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Modern Masterpieces: History of engraving belongs to the Italians as much as any other country 2/4

By S.P. Fjestad and Dennis Adler

Italian Engraving and a visit to the Dassa Workshop

In the Val Trompia region of northern Italy, beautifully situated at the base of the Alps, the most important two Italian words for the hard working craftsman in this area over the past 500 years have been “fucili” and “incidere” – or guns and engraving in English.

Over the centuries the Val Trompians have earned their reputation as being extremely independent, stubborn, talented, and hard working. The finest examples of arms and armament produced in the last 500 years were typically engraved and custom-made for royalty, dignitaries, and high ranking military officers.

And thanks to those who owned (and used) them, the gun also had the potential to become a work of decorative art. The object itself in its design for both form and function was often like a fine piece of sculpture.

The user could admire it, use it for hunting, target shooting, and self defense and, most importantly, experience the sheer joy of owning something practical, beautiful, and deadly.

Italian engraving has transitioned into its own distinctive art form, especially after WWII. In December 1976, Italian gunmaker Mario Abbiatico published Grandi Incisioni su Armi D’Oggi (Great Engraving on Today’s Arms), which was the first in an extensive series of beautifully illustrated books depicting ornately engraved guns made in Brescia, Italy.

Serious American engravers and connoisseurs of fine guns eagerly purchased each volume and over time, names like Galeazzi, Fracassi, Pedersoli, the Pedrettis, and Terzi were respectfully spoken among engravers and fine gun aficionados alike

The second Remington from Pietta and Dassa is based on a presentation gun given to Maj. Gen. George Armstrong Custer after the Civil War. (historic photo courtesy R.L. Wilson)

Walking into the Dassa brothers’ shop located in a small strip mall, both customers and visitors immediately feel comfortable because of the ambience and interior decor.

The front showroom looks more like an art gallery, with many framed paintings, prints, and related artwork hung from the walls. A large antique desk and other office décor remind the guest(s) of the business environment.

Not all engraving shops in Val Trompia are created equal and can range from unkempt basements with no natural lighting to well-lit studios with multiple work stations like Incisioni Dassa.

The Starr single action was the third most commonly carried Union sidearm. The Pietta SA model is the only reproduction of this historic break action percussion revolver manufactured. The deluxe Dassa engraved model, copied from an original post Civil War era gun, is beautifully inlaid in gold and silver.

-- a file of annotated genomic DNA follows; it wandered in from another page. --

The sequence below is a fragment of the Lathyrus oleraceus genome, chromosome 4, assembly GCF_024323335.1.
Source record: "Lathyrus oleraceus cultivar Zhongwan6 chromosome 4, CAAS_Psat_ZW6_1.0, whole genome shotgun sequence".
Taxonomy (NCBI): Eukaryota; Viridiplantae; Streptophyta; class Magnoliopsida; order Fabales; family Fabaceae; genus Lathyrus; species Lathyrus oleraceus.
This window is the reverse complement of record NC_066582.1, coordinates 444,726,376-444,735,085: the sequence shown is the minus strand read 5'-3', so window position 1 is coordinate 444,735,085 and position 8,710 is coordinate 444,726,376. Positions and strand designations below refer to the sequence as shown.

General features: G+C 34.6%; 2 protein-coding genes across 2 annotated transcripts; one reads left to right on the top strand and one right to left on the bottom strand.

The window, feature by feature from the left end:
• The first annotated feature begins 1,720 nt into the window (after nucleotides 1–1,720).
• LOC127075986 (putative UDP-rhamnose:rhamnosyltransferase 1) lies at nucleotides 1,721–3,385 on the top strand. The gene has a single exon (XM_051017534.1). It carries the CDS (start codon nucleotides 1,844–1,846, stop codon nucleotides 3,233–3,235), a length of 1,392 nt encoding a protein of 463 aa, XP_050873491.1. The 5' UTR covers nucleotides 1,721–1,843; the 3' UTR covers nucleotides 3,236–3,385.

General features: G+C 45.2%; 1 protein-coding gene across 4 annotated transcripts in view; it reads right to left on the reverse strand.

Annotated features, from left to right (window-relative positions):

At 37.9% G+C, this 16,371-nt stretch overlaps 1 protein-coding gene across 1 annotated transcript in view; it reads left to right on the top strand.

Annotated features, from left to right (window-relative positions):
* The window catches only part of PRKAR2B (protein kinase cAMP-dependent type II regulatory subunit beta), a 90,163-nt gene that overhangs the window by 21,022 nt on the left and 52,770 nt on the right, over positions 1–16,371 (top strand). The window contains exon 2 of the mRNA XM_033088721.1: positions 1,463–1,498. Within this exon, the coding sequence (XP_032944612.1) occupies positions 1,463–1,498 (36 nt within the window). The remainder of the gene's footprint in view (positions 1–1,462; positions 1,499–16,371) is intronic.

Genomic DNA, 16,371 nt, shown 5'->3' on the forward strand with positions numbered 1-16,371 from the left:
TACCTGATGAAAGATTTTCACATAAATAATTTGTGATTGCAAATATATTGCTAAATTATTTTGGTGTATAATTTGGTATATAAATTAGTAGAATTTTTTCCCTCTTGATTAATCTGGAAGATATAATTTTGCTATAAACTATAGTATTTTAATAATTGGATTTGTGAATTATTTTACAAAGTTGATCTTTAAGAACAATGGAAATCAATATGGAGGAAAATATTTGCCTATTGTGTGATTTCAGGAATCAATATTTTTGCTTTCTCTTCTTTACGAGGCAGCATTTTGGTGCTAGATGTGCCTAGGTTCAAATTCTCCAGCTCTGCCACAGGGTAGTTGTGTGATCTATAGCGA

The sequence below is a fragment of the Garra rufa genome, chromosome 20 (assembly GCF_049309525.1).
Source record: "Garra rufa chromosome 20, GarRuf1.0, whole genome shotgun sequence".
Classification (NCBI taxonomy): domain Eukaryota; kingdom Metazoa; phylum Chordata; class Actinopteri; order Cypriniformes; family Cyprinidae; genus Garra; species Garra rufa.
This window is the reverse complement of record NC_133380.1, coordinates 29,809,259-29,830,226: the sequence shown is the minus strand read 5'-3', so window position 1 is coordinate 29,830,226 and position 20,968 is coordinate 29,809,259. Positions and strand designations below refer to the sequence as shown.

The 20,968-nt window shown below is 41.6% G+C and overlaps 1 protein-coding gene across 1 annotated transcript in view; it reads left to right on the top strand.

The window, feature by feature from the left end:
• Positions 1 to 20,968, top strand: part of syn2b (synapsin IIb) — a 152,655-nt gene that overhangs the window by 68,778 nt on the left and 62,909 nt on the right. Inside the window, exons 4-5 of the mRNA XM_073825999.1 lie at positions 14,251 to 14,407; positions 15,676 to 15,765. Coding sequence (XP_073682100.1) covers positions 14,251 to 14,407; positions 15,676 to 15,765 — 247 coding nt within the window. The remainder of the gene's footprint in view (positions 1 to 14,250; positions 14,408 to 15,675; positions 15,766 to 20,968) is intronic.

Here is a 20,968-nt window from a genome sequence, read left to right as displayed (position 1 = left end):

Mauro and Sergio greet everyone with unassuming but warm smiles and look very professional in their personalized maroon work smocks and aprons.

After greetings are exchanged followed by a short introductory discussion, we go to the back room where all the engraving is performed.

There’s also a showroom in the basement, offering a wide variety of shooting/sporting related items – everything from premium greeting cards featuring sporting motifs to elaborately hand-painted coat hooks and miniature decoys, cast from a fine stone mixture. Mauro’s English is much better than he thinks, and sometimes Elena Micheli-Lamboy, long-term Italian translator, patiently listens as we converse in slow, basic subject, verb, and predicate English.

Naturally, we hang out in the engraving studio and talk about the various disciplines of hand engraving they can offer their customers, including enamel painting on metal. This is what separates the Dassas from the rest of the engravers in Val Trompia.

Not only can they expertly engrave an object regardless of the techniques needed, but they can also work with almost any budget consideration or restraints. Mauro tells me it is very important for them to remain affordable to almost all potential customers.

That’s what I like about the Dassa brothers – they have something for everybody and the customer will get the same level of quality and service regardless of the price point. Compare this to some of Italy’s older master engravers who won’t take a commission unless the well-heeled patron is willing to spend more than five digits and wait three to five years. The Dassas may also be the only engravers anywhere to accept credit cards! In addition to being talented craftsman and artists, they also have the savvy to make their business consumer friendly in the 21st century.

Anyone who custom orders a Dassa-engraved firearm or black powder replica definitely gets the best of both worlds –new world quality guaranteed by improved Italian manufacturing techniques coupled with the value of old world hand engraving by two of Val Trompia’s better engravers.

Just as Colt has offered factory engraving and special order options/finishes on its single actions for 140 years, which are now the most expensive revolvers on the planet, the Dassa brothers are engraving and providing ornamentation on a variety of firearms and other objects with their own unique style.

This article continues in the next issue of the editorial Pietta ...


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